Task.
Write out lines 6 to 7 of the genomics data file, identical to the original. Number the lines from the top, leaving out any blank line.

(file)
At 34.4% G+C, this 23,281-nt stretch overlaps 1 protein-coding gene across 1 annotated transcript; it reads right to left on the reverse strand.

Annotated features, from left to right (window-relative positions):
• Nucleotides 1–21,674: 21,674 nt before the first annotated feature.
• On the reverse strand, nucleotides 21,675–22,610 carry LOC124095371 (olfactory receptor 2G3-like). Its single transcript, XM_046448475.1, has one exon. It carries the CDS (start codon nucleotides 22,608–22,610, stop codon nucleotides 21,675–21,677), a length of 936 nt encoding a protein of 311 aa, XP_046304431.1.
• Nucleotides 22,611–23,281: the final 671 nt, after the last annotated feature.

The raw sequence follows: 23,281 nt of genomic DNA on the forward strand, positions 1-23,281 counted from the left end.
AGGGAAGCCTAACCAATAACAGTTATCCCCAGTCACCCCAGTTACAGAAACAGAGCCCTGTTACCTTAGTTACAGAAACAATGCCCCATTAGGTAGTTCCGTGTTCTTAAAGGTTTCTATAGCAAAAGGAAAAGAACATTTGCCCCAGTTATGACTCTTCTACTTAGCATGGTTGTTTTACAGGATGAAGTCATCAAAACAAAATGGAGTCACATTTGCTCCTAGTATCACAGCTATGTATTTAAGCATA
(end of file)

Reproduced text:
The raw sequence follows: 23,281 nt of genomic DNA on the forward strand, positions 1-23,281 counted from the left end.
AGGGAAGCCTAACCAATAACAGTTATCCCCAGTCACCCCAGTTACAGAAACAGAGCCCTGTTACCTTAGTTACAGAAACAATGCCCCATTAGGTAGTTCCGTGTTCTTAAAGGTTTCTATAGCAAAAGGAAAAGAACATTTGCCCCAGTTATGACTCTTCTACTTAGCATGGTTGTTTTACAGGATGAAGTCATCAAAACAAAATGGAGTCACATTTGCTCCTAGTATCACAGCTATGTATTTAAGCATA